It isn’t that film and television can’t do some really good work, they can, but it is much more self-representing than when you have the audience. I think that a large part of it is the acknowledgement, ultimately, that you are all in the same space. You just pretended something and maybe everybody wept and laughed and you have done that together and there is a real sense of unity in that which you never get on television or in film. In film the camera is picking up your performance and then translating it and you are never in the same space with the audience. It is a different experience and I think that it lacks the sense of community that theater builds.

SR: The story behind the founding of Shakespeare and Company is incredibly inspiring. You began with 20 homeless actors and a couple thousand dollars. What was going through your mind? Was there ever a moment when you thought of giving up?

TP: What was going through my mind was the kind of theater that I wanted to do. I was just seizing the opportunity of having a house to live in and having a few thousand dollars so I could pay everyone. All I was thinking was ‘okay, so we can get a Shakespeare play up in this amount of time and we can do the kind of work that exemplifies what I am talking about. Then we can invite everybody to see it. They will get inspired and give us more money to work on more projects.’

SR: Do you think Shakespeare had a special message he was attempting to convey to fellow artists?

TP: No. I think that he was doing what all artists do; he was not sitting around trying to think up special messages. Artists try to find out what the truth is and try to figure out what life is about. To the best of their ability they try to see how power structures work, the way in which we deal with our families, etc., and how it affects everyone else. You know, all the big issues of life they were simply trying to tell the truth about. What he did in his later plays, when he got back to Stratford, he started trying to tell the truth about the impact that daughters have on their fathers.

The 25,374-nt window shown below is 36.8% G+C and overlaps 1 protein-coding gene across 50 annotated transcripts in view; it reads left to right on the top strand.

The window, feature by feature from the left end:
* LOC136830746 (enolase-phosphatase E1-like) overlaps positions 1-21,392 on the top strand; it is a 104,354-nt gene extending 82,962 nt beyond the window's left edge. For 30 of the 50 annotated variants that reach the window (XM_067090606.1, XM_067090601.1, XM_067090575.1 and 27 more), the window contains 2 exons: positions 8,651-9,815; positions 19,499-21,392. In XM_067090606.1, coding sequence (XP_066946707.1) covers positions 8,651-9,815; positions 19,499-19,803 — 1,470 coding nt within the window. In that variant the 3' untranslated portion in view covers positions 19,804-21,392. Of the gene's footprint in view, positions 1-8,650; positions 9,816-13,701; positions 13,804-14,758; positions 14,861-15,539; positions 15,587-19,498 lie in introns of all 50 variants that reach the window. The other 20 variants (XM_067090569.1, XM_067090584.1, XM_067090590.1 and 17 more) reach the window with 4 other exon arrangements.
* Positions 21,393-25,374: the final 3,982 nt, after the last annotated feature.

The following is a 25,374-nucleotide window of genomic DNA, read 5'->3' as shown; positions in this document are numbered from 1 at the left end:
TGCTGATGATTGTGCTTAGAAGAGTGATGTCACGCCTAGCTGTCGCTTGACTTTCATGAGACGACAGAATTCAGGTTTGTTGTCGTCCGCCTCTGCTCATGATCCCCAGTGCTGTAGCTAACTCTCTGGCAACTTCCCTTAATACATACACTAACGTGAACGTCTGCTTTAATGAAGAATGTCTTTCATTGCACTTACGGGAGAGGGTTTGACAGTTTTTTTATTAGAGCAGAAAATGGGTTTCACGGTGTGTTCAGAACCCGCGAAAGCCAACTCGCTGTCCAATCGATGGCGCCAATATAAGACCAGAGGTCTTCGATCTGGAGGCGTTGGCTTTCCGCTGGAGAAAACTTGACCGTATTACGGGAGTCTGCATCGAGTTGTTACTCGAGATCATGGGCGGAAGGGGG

SR: How important do you think it is for artists to teach and pass on their art?

TP: I think the desire to pass on what you have learned is natural. I think that if you are an artist it does not work until the audience is there. Whether it is theater or someone looking at your painting, reading your poem, it does not work until somebody else interacts with you. Then if you find it at all exciting your next reaction is to start telling people how you did it so they can do it too. I think all creativity has been a continuous stream from the very first time people were creating plays around the campfire or doing paintings on the cave walls.

SR: Do you have any advice for novice actors, playwrights, or directors? Were there any words of wisdom that helped you through the dark hours of your career?

TP: Keep on honing your vision. If things are not working just persist and keep on looking to see what is keeping the communication, from artist to audience, from happening. It is all about persistence.

SR: What are you currently working on? Do you see yourself writing anymore books?